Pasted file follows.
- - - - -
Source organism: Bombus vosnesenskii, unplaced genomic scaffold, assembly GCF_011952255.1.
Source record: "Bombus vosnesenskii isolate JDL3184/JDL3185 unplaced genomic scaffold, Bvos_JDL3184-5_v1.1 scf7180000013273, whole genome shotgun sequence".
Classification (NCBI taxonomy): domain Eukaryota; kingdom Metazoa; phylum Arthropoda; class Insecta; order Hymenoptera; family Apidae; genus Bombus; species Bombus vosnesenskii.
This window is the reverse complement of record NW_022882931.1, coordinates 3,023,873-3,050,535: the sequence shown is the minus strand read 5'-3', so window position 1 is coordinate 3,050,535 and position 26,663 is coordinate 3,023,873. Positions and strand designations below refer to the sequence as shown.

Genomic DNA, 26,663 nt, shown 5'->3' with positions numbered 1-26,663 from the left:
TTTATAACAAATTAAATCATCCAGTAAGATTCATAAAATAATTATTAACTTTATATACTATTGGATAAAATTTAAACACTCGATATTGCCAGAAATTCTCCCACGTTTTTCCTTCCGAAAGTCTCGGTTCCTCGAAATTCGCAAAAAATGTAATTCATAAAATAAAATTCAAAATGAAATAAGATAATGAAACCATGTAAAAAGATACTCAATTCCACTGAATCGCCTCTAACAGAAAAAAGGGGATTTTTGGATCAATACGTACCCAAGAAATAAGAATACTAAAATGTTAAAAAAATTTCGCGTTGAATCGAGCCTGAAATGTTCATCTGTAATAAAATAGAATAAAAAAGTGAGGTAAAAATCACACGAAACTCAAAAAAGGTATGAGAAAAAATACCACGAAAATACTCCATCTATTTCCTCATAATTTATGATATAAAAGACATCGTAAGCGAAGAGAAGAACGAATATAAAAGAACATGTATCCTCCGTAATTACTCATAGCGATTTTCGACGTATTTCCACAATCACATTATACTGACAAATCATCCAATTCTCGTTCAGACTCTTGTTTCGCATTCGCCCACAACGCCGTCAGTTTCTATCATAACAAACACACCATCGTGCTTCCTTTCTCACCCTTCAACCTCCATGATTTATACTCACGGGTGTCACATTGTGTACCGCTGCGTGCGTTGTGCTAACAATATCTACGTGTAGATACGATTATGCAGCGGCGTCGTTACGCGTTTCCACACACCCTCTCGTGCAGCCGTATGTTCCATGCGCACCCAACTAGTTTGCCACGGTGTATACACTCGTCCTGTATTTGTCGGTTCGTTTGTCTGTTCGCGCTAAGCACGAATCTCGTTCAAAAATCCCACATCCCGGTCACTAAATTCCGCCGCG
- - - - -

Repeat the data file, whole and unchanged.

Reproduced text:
Source organism: Bombus vosnesenskii, unplaced genomic scaffold, assembly GCF_011952255.1.
Source record: "Bombus vosnesenskii isolate JDL3184/JDL3185 unplaced genomic scaffold, Bvos_JDL3184-5_v1.1 scf7180000013273, whole genome shotgun sequence".
Classification (NCBI taxonomy): domain Eukaryota; kingdom Metazoa; phylum Arthropoda; class Insecta; order Hymenoptera; family Apidae; genus Bombus; species Bombus vosnesenskii.
This window is the reverse complement of record NW_022882931.1, coordinates 3,023,873-3,050,535: the sequence shown is the minus strand read 5'-3', so window position 1 is coordinate 3,050,535 and position 26,663 is coordinate 3,023,873. Positions and strand designations below refer to the sequence as shown.

Genomic DNA, 26,663 nt, shown 5'->3' with positions numbered 1-26,663 from the left:
TTTATAACAAATTAAATCATCCAGTAAGATTCATAAAATAATTATTAACTTTATATACTATTGGATAAAATTTAAACACTCGATATTGCCAGAAATTCTCCCACGTTTTTCCTTCCGAAAGTCTCGGTTCCTCGAAATTCGCAAAAAATGTAATTCATAAAATAAAATTCAAAATGAAATAAGATAATGAAACCATGTAAAAAGATACTCAATTCCACTGAATCGCCTCTAACAGAAAAAAGGGGATTTTTGGATCAATACGTACCCAAGAAATAAGAATACTAAAATGTTAAAAAAATTTCGCGTTGAATCGAGCCTGAAATGTTCATCTGTAATAAAATAGAATAAAAAAGTGAGGTAAAAATCACACGAAACTCAAAAAAGGTATGAGAAAAAATACCACGAAAATACTCCATCTATTTCCTCATAATTTATGATATAAAAGACATCGTAAGCGAAGAGAAGAACGAATATAAAAGAACATGTATCCTCCGTAATTACTCATAGCGATTTTCGACGTATTTCCACAATCACATTATACTGACAAATCATCCAATTCTCGTTCAGACTCTTGTTTCGCATTCGCCCACAACGCCGTCAGTTTCTATCATAACAAACACACCATCGTGCTTCCTTTCTCACCCTTCAACCTCCATGATTTATACTCACGGGTGTCACATTGTGTACCGCTGCGTGCGTTGTGCTAACAATATCTACGTGTAGATACGATTATGCAGCGGCGTCGTTACGCGTTTCCACACACCCTCTCGTGCAGCCGTATGTTCCATGCGCACCCAACTAGTTTGCCACGGTGTATACACTCGTCCTGTATTTGTCGGTTCGTTTGTCTGTTCGCGCTAAGCACGAATCTCGTTCAAAAATCCCACATCCCGGTCACTAAATTCCGCCGCG